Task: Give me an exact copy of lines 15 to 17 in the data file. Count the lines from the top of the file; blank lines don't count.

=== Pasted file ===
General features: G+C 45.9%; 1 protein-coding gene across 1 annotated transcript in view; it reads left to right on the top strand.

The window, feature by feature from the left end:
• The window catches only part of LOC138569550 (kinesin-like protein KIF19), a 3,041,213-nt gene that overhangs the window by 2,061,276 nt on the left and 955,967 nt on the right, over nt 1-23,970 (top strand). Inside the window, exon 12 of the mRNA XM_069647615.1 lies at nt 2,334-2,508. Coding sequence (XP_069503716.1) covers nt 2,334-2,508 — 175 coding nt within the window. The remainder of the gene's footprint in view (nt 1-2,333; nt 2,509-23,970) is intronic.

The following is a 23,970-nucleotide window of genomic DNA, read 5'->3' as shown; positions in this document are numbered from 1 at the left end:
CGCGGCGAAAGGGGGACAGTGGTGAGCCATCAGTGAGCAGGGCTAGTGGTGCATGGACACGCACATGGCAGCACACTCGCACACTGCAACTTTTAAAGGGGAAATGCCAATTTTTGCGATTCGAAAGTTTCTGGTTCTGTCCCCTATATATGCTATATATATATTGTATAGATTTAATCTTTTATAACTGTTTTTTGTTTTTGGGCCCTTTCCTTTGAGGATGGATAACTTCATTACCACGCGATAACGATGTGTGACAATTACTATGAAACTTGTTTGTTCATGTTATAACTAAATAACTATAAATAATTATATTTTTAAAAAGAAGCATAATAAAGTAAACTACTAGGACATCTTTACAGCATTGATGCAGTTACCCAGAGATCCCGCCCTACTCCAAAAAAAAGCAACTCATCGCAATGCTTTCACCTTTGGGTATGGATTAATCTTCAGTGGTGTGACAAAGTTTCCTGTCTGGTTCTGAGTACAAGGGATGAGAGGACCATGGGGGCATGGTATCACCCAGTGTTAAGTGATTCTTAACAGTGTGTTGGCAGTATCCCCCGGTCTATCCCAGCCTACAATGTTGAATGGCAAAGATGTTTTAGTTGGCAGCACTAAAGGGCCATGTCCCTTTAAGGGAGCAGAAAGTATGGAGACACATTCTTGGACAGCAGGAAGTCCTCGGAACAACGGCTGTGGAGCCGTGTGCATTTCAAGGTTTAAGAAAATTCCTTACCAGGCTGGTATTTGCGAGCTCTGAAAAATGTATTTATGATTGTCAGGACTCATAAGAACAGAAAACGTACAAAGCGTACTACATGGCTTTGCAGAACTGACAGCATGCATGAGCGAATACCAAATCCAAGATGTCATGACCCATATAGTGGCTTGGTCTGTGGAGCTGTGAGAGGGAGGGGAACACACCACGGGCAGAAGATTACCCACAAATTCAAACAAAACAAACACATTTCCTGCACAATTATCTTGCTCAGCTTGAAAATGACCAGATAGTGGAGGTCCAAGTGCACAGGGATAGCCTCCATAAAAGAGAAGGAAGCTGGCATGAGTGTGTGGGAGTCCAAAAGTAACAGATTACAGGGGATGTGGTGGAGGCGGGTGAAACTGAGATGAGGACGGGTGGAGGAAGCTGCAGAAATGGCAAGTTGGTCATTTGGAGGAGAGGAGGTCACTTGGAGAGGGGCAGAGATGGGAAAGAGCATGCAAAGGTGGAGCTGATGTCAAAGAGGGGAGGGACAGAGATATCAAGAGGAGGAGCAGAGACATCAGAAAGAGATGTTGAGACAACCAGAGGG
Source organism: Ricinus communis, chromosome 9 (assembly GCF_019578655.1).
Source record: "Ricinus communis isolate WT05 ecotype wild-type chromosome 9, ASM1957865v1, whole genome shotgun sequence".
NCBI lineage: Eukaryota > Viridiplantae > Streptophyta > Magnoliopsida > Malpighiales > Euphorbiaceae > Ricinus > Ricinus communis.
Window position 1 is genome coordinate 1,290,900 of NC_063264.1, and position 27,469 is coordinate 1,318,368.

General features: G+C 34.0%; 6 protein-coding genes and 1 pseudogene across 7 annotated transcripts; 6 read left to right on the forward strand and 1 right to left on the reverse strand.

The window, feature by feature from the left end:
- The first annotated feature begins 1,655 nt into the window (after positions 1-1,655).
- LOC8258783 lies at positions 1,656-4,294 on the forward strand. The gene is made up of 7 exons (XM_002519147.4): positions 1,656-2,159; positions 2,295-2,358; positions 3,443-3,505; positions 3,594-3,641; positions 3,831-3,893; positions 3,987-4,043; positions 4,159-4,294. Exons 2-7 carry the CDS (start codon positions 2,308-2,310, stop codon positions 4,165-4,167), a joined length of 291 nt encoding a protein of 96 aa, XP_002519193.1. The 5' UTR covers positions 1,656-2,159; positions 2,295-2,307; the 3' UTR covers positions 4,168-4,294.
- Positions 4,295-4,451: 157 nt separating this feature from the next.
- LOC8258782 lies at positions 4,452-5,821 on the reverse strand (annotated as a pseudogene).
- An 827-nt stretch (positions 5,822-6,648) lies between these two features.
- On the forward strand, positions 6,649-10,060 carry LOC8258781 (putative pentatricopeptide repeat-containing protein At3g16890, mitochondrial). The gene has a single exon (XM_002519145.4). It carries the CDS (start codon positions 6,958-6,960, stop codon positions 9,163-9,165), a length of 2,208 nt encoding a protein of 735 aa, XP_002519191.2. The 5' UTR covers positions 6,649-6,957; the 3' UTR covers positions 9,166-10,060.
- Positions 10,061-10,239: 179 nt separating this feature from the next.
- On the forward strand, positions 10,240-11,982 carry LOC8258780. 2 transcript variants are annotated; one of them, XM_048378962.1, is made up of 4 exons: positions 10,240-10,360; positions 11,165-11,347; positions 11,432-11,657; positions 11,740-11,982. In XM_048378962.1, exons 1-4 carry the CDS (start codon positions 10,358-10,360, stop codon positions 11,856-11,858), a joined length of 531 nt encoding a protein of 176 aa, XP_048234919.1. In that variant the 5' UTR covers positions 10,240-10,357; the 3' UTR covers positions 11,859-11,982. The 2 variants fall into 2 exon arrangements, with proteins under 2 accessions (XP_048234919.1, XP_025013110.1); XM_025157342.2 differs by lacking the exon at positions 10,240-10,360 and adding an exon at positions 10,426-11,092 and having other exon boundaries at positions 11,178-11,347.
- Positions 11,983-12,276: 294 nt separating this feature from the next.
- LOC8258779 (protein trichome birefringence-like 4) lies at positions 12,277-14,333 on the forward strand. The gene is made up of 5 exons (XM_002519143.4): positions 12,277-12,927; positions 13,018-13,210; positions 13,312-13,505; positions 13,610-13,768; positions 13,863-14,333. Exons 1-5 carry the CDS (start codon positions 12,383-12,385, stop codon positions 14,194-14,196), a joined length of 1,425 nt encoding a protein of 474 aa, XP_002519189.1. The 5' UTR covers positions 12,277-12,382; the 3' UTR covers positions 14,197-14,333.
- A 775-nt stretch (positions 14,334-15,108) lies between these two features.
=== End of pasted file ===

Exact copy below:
- LOC8258782 lies at positions 4,452-5,821 on the reverse strand (annotated as a pseudogene).
- An 827-nt stretch (positions 5,822-6,648) lies between these two features.
- On the forward strand, positions 6,649-10,060 carry LOC8258781 (putative pentatricopeptide repeat-containing protein At3g16890, mitochondrial). The gene has a single exon (XM_002519145.4). It carries the CDS (start codon positions 6,958-6,960, stop codon positions 9,163-9,165), a length of 2,208 nt encoding a protein of 735 aa, XP_002519191.2. The 5' UTR covers positions 6,649-6,957; the 3' UTR covers positions 9,166-10,060.